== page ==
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I thought something fancy can be done with number-theory or memoization, but neither worked for me. Being limited in knowledge I decided to ask experts.

Does there exist a deterministic polynomial-space algorithm for the following decision problem?

Instance: Two positive integers $k$ and $m$ in decimal representation.
Question: Is $2^k+m$ a prime number?

Some comments:

  • By polynomial-space I mean that the space complexity of the algorithm should be bounded by a polynomial in the input length $\log k+\log m$.

  • The naive approach to this problem determines the decimal representation of $2^k+m$ and then applies a fast primality testing algorithm. It is easy to see that this naive approach requires exponential space, just for writing down the decimal representation of $2^k+m$.

  • This is related to another question of mine.

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    $\begingroup$ (i) By "polynomial space" do you mean polynomial in the size of the (presumably binary) encoding of $K$ and $M$? That is, polynomial in $\log K + \log M$? (ii) "Calculating $k\mapsto 2^k$ takes exponential time" is a strange thing to say. Do you just mean representing $2^k$ takes space exponential in $\log k$? That's sort of obvious, I think, so doesn't help clarify your post or why it is interesting (my opinion). And the post you link to, and its answers, reflect a similar confusion. But I think the question you ask is interesting. Editing the post to clarify it would help. $\endgroup$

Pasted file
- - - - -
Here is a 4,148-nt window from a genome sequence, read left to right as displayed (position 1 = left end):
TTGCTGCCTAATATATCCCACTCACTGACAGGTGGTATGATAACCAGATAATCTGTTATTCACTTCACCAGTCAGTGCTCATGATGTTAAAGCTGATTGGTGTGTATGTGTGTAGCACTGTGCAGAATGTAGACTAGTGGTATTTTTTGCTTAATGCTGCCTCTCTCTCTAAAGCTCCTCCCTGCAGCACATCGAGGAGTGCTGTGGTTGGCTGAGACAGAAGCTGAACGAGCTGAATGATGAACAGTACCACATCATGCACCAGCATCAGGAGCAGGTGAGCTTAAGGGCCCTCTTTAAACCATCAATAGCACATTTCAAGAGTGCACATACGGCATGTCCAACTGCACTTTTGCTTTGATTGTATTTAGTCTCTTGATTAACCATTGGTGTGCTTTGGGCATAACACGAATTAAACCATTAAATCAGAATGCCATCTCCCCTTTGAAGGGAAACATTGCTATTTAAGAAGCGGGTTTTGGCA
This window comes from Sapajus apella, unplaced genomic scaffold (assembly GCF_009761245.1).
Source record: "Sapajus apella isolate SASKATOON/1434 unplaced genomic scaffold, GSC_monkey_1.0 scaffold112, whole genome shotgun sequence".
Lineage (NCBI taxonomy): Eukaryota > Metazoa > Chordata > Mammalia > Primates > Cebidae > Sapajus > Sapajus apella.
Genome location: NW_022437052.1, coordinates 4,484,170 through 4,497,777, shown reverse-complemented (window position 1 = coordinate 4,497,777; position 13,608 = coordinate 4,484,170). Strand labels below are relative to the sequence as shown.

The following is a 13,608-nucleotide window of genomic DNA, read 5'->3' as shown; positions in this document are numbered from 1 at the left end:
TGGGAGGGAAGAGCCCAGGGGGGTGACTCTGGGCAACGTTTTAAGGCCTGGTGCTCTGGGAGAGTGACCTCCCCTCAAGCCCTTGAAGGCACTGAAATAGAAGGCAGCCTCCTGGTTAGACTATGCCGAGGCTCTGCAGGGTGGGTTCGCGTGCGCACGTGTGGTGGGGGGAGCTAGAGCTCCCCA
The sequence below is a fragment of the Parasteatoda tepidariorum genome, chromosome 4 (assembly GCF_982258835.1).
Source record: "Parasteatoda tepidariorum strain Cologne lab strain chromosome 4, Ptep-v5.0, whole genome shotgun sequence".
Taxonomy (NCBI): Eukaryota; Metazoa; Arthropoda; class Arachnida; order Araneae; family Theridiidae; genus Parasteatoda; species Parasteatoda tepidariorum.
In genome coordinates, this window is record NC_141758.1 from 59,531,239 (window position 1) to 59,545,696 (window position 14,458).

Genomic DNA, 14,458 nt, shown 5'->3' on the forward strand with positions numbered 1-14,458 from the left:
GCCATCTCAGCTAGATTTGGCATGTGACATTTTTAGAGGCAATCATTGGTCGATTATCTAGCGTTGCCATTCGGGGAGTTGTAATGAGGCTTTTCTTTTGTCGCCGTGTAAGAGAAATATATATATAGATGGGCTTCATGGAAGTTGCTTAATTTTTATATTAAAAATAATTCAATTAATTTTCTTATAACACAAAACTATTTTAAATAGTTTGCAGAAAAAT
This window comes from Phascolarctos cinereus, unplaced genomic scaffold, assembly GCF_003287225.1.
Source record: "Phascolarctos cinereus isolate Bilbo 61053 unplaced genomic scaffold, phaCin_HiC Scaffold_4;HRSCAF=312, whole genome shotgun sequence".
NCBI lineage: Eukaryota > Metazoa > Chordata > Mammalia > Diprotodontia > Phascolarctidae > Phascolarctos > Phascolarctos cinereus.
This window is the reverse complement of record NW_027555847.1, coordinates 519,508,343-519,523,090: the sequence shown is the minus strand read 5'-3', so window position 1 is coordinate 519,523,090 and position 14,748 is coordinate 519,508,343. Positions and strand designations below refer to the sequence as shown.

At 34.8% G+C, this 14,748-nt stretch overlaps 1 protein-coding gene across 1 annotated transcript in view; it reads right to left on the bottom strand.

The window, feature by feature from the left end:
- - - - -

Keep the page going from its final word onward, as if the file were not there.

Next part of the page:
– Neal Young
    Sep 2, 2020 at 1:10
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    $\begingroup$ Anyway, as far as I am aware, no such algorithm is known even in the special case of Fermat primes ($M=1$, $K$ a power of $2$). $\endgroup$ Sep 2, 2020 at 6:17
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    $\begingroup$ All problems in $NP$ are in $PSPACE$, just by showing its in $NP$ is enough to prove a deterministic poly-space algorithm exists. Whether one is known is apparently open. $\endgroup$
    – The T
    Sep 2, 2020 at 15:42
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    $\begingroup$ A positive answer here would in particular falsify the more general “no formula for primes” conjecture here: cstheory.stackexchange.com/questions/46902/…, and least given a modest extra assumption. $\endgroup$ Sep 3, 2020 at 14:47
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    $\begingroup$ Of course you can it in polynomial time in the number of bits of the prime, but this is too slow to resolve either of our questions. $\endgroup$ Sep 4, 2020 at 7:32

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